Here’s One Way To Get People Back Into Empty Offices



The venture, which includes Silverstein Properties and Metro Loft, has agreed to pay $180 million for the 30-story building that opened in 1967 and has housed numerous technology and financial-services tenants over the decades. The new owners plan to convert it into 571 market-rate apartments, ranging from studios to three bedrooms, during the next three to four years…. [Metro Loft founder Nathan] Berman estimated that converting 55 Broad will cost about one third less than what it would cost to build a new apartment building on the site.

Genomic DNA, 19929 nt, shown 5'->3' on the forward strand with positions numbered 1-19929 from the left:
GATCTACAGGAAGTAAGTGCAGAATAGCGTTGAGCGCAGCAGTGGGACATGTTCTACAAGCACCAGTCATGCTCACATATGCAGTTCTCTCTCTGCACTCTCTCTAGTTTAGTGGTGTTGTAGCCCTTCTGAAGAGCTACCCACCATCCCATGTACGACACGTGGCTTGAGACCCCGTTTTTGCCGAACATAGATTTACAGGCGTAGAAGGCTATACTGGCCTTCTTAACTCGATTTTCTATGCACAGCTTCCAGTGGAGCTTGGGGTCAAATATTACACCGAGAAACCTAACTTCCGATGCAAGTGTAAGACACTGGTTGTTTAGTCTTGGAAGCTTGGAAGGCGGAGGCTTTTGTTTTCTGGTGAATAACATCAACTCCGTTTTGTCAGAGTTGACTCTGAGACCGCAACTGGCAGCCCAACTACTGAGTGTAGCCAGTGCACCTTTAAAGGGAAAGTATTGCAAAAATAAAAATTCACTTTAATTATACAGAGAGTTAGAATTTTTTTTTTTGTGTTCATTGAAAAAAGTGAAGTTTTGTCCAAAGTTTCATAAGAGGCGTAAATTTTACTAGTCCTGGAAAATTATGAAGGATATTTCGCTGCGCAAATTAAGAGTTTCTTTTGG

So that’s how Eric Adams can bring life back to the formerly vibrant and buzzing, uh, Financial District?

Nope.

Office pricing would have to drop 25% to 50% lower than it is today for a conversion wave to have more than a marginal impact on housing production and commercial property use, according to Jeffrey Havsy, an analyst at Moody’s who tracks commercial real estate. Office-to-residential conversions “will not be something that will A.) solve our housing crisis or B.) be such a dramatic trend that it will significantly change our cities,” he said.

Empty Wall Street Offices to Be Revived as Apartments [WSJ]



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